Will Republicans take control of the New Mexico House in 2014?

I don’t have a crystal ball and don’t know the answer to that question, but at least one media outlet, The Washington Examiner, has written a story discussing the possibility. West Virginia is also on the list of states seen as possibly “flipping.”

Interestingly, a national Democrat organization has thrown in the towel on the race for Gov. in NM while the New York Times claims that Sen. Udall is a “shoe-in” for reelection as well. The relative scarcity of competitive “up-ticket” races could certainly raise the profile of some of these legislative races.

As I wrote in our recent policy brief and discuss in the opinion piece below, New Mexico is in desperate need of conservative leadership in the Legislature. We’ve provided what we think are some politically-popular, free market ideas. Also, see the opinion piece outlining these ideas that ran in the Rio Rancho Observer. Please pass this information along to candidates in legislative races of either party. It is time for a change in the Land of Enchantment.

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5 Replies to “Will Republicans take control of the New Mexico House in 2014?”

  1. Good news, Paul. Let’s hope in Susana’s 2nd term she shows some bold creative ideas (like using that $20 billion royalty fund to cut all NM income taxes to zero).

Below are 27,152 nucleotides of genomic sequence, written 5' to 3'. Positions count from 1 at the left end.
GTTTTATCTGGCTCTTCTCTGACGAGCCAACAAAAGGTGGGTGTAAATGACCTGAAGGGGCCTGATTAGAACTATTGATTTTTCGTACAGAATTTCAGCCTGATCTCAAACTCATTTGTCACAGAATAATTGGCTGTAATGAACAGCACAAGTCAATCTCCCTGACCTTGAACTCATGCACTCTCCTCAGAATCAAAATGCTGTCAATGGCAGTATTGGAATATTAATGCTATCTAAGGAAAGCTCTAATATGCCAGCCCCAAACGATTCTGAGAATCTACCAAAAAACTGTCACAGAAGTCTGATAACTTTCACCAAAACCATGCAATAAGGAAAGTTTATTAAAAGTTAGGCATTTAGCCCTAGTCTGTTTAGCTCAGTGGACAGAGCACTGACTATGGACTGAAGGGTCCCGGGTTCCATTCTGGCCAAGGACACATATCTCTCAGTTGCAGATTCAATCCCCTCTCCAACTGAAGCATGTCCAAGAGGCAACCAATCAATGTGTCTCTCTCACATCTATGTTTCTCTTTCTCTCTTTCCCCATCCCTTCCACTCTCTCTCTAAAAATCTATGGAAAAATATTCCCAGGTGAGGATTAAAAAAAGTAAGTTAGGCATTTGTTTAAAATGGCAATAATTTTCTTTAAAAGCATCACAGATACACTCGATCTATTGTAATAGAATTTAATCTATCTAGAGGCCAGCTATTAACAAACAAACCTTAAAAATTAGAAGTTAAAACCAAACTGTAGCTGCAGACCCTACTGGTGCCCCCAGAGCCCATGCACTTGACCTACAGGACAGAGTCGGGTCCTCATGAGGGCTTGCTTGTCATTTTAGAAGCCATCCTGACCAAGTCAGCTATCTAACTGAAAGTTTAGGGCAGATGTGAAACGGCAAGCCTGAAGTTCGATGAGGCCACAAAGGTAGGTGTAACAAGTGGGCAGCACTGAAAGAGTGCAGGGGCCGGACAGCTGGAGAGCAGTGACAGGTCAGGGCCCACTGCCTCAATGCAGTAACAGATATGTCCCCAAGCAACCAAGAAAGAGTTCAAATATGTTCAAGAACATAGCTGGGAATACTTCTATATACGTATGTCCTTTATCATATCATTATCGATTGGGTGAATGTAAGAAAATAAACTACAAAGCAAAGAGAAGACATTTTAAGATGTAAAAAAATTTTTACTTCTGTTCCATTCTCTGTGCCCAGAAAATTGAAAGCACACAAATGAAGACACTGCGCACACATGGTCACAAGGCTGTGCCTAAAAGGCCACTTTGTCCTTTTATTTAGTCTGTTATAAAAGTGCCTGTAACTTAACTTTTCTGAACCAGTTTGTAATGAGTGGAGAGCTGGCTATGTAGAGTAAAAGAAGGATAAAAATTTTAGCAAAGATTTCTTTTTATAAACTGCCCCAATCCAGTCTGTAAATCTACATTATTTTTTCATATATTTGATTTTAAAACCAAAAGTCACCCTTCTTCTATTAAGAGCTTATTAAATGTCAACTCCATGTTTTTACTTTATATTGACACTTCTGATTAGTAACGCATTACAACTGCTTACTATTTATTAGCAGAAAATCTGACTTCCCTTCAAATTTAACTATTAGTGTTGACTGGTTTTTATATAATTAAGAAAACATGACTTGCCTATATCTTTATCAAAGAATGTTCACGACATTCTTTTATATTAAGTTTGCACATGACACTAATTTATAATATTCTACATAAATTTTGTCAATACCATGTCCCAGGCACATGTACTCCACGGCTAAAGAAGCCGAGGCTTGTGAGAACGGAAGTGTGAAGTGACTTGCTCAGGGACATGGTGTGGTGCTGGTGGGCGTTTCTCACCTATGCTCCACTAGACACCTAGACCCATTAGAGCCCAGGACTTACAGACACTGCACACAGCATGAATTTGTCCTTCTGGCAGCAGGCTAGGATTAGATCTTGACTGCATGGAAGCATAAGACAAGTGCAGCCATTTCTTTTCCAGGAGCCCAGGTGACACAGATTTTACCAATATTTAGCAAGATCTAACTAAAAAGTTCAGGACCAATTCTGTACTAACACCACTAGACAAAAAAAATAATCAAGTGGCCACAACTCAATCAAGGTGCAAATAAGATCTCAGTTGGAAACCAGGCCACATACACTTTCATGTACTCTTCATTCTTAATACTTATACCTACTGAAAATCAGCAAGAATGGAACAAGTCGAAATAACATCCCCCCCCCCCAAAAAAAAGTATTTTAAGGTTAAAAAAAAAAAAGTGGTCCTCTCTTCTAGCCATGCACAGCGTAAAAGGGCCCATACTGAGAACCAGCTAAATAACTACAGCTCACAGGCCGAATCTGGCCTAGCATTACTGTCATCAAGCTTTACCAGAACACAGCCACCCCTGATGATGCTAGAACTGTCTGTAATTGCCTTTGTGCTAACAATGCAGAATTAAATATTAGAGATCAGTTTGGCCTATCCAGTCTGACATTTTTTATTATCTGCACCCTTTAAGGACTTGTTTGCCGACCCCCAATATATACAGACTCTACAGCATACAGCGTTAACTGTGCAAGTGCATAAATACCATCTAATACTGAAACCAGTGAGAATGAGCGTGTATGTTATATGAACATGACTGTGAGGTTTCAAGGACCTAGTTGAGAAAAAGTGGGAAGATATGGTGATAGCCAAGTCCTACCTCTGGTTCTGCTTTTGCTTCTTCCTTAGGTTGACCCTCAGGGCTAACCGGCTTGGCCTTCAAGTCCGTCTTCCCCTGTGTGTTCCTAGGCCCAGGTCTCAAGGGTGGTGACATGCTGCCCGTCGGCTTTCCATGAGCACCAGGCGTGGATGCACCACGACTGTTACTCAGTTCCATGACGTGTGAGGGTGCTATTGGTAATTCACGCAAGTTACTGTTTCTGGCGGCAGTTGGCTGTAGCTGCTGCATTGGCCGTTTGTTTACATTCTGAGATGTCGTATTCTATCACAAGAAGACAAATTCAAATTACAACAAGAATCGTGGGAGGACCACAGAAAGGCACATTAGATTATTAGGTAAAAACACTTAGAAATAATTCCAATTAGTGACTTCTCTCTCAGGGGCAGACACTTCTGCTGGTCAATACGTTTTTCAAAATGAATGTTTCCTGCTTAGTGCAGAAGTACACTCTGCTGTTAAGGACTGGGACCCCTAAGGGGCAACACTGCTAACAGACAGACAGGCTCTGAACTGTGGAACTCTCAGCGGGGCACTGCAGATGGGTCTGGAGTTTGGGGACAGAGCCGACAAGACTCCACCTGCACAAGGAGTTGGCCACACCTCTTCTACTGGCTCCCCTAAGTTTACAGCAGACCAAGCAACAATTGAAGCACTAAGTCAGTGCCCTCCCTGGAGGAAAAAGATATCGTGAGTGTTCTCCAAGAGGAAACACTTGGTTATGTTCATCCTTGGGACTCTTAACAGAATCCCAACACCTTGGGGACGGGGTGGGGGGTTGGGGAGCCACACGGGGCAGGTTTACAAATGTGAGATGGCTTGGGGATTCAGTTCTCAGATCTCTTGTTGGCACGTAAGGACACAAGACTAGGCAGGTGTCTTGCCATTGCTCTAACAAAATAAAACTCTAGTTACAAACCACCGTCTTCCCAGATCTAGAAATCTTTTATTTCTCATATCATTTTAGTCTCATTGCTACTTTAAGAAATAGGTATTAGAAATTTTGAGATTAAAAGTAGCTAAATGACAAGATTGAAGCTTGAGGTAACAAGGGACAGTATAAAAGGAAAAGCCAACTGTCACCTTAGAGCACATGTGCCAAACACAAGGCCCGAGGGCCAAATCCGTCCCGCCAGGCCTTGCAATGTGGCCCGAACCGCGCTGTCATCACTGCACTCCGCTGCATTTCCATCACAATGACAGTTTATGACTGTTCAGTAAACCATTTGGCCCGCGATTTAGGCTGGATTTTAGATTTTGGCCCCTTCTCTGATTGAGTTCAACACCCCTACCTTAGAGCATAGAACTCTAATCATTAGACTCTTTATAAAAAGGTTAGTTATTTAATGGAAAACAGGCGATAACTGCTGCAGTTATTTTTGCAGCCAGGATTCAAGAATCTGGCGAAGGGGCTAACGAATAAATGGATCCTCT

2. In reply to John Williams: Too many New Mexican’s have voted for Tom Udall based off of name recognition, and simply because of Party affiliation. If more voters simply did their homework, they would find that Senator Udall really DOES NOT represent them. The key to this upcoming election season will be to inform the electorate. Get them asking questions about the politicians who are running. If that happens, there can be a change with not only our Senate but also the New Mexico legislature.

  3. I grew up in Texas. Democrats held the state House until the mid 2000s. Thst’s when the economic boom in TX took off . NM will never prosper while corrupt, business as always Dems control the legislature.

    1. I don’t know a great deal about Texas politics, but I do know that they’ve been a zero income tax and right to work state for quite a long time. I think the issue is mostly one of philosophy as opposed to party designation. New Mexico is the way it is because we’ve always relied on the government. Until that mentality changes and the zeitgeist becomes one of entrepreneurship and free markets, New Mexico will continue to struggle.

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